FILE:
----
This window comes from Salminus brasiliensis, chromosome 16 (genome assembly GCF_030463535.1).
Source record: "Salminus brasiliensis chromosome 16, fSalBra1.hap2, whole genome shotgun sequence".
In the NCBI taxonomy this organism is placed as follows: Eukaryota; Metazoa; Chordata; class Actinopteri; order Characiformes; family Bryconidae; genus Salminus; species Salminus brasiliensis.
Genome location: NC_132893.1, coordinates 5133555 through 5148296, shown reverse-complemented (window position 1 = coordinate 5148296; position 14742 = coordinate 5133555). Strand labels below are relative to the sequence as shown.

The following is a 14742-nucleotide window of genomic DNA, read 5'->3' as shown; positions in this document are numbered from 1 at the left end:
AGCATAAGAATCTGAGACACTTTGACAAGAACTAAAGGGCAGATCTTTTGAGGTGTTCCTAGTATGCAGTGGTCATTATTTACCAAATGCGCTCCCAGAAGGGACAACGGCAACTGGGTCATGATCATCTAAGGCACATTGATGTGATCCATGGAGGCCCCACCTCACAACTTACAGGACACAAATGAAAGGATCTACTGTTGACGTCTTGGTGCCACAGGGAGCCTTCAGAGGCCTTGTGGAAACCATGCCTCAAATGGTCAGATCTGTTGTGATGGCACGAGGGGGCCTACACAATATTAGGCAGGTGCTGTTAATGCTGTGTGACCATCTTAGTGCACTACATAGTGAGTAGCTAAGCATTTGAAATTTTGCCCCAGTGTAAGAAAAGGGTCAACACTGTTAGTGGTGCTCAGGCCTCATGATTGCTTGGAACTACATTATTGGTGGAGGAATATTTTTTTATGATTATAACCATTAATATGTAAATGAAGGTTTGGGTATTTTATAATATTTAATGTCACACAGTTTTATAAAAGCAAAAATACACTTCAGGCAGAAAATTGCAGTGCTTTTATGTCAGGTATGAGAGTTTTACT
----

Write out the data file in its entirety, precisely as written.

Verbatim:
This window comes from Salminus brasiliensis, chromosome 16 (genome assembly GCF_030463535.1).
Source record: "Salminus brasiliensis chromosome 16, fSalBra1.hap2, whole genome shotgun sequence".
In the NCBI taxonomy this organism is placed as follows: Eukaryota; Metazoa; Chordata; class Actinopteri; order Characiformes; family Bryconidae; genus Salminus; species Salminus brasiliensis.
Genome location: NC_132893.1, coordinates 5133555 through 5148296, shown reverse-complemented (window position 1 = coordinate 5148296; position 14742 = coordinate 5133555). Strand labels below are relative to the sequence as shown.

The following is a 14742-nucleotide window of genomic DNA, read 5'->3' as shown; positions in this document are numbered from 1 at the left end:
AGCATAAGAATCTGAGACACTTTGACAAGAACTAAAGGGCAGATCTTTTGAGGTGTTCCTAGTATGCAGTGGTCATTATTTACCAAATGCGCTCCCAGAAGGGACAACGGCAACTGGGTCATGATCATCTAAGGCACATTGATGTGATCCATGGAGGCCCCACCTCACAACTTACAGGACACAAATGAAAGGATCTACTGTTGACGTCTTGGTGCCACAGGGAGCCTTCAGAGGCCTTGTGGAAACCATGCCTCAAATGGTCAGATCTGTTGTGATGGCACGAGGGGGCCTACACAATATTAGGCAGGTGCTGTTAATGCTGTGTGACCATCTTAGTGCACTACATAGTGAGTAGCTAAGCATTTGAAATTTTGCCCCAGTGTAAGAAAAGGGTCAACACTGTTAGTGGTGCTCAGGCCTCATGATTGCTTGGAACTACATTATTGGTGGAGGAATATTTTTTTATGATTATAACCATTAATATGTAAATGAAGGTTTGGGTATTTTATAATATTTAATGTCACACAGTTTTATAAAAGCAAAAATACACTTCAGGCAGAAAATTGCAGTGCTTTTATGTCAGGTATGAGAGTTTTACT